What is ADA and What Does it Mean for My Website?

The Americans with Disabilities Act (ADA) came about in 1990 due to the discrimination of disabled individuals in places of public accommodation. Over time as technology has evolved, we now find that websites are essential places to shop, learn, share, and connect, and are thus considered "places of public accommodation" as well and are also covered by the ADA. 

Adhering to the ADA is tricky though – as recently as 2017 the U.S. Department of Justice withdrew their plans to implement any official laws relating to websites, so there remain only Standards and Guidelines. Thus, a website cannot have true compliance in this area. It can, however, meet the guidelines to the greatest extent that is commercially reasonable. At FIS we build all websites following the WCAG 2.1/AA guidelines using various development, scanning, and screen reader tools.**

Read FIS' ADA Compliance Statement  PDF

How We Can Help (And What You Can Do)

Scan Website for ADA Accessibility

  • We use SortSite, an automated ADA accessibility checker and validator tool.*
  • Your website will be scanned at go-live and you will be provided with a copy of the scan, showing that the website is clear of issues.
  • You are entitled to one free scan per year, and may request more at any time for a small fee.

Laptop showing website scan

Check Your Images and Graphics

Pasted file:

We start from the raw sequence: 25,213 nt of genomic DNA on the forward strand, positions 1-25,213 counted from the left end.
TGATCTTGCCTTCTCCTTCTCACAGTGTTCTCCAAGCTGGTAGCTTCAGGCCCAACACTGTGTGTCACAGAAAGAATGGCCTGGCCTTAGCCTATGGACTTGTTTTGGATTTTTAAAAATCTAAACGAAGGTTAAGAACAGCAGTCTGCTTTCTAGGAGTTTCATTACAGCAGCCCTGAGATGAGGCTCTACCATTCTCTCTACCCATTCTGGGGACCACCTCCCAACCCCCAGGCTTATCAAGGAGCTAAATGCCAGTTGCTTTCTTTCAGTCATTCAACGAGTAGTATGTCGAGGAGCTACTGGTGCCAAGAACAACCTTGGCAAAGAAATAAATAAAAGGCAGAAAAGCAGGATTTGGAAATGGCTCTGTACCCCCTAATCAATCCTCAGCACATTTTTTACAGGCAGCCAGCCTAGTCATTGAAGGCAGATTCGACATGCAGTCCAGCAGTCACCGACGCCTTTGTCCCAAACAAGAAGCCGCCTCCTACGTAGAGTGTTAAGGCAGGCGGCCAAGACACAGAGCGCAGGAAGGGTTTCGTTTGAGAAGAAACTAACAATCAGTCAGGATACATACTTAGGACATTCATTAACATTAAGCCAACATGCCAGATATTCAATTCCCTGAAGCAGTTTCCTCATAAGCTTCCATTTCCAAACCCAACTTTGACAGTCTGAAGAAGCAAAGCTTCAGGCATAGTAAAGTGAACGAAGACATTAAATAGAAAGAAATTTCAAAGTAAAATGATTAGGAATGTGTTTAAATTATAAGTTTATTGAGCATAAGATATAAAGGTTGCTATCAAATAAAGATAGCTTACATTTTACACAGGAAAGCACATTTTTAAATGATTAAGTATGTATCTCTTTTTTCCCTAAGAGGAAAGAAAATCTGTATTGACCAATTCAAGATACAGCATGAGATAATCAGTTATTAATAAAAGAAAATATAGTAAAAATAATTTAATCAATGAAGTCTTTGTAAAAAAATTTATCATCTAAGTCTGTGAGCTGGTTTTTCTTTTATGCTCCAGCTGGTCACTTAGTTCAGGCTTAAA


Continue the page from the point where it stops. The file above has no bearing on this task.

• Every image, video file, audio file, etc. should have an "alt" tag describing the image to non-sighted visitors.
  • Images should not have large amounts of embedded text – screen readers cannot read them!
  • If an image is also used as a link, make sure the alt tag describes the graphic and the link destination
  • Decorative graphics with no other function have empty alt descriptions (alt="")
  • The page should not contain repeatedly flashing images or scrolling text that cannot be paused.

Woman in a wheelchair at a desk

Text and Content

  • Pay attention to color contrast. Light colors or white on top of other light colors may not be visible to all your users.
  • Use a legible font size. If text is too small, it can be hard to see.
  • Make sure links are obvious by using more than just color (for example, underlines).
  • Ensure link text makes sense on its own. Ambiguous links like "Click Here" need a title that describes why the user is clicking there.

Woman working on text

General Best Practices

  • Format tables appropriately with headings and captions.
  • Ensure all files (including Acrobat PDF files) and the content within them are accessible to assistive technologies, or else an alternative means of accessing equivalent content is provided.
  • Include a method of skipping website navigation to assist those using screen readers.

Man talking to a blind lady

Helpful Links for More Information

*Since there are no official laws in place, no automated scanning tool will ever be 100% accurate. FIS makes no claim to the accuracy or completeness of these scans and assumes no liability for accessibility compliance.

**Clients are finally responsible for determining compliance with all regulatory requirements specific to their website. The FIS Web Services team will gladly cooperate with clients to make any changes requested to their websites under the terms of the agreements with those clients.

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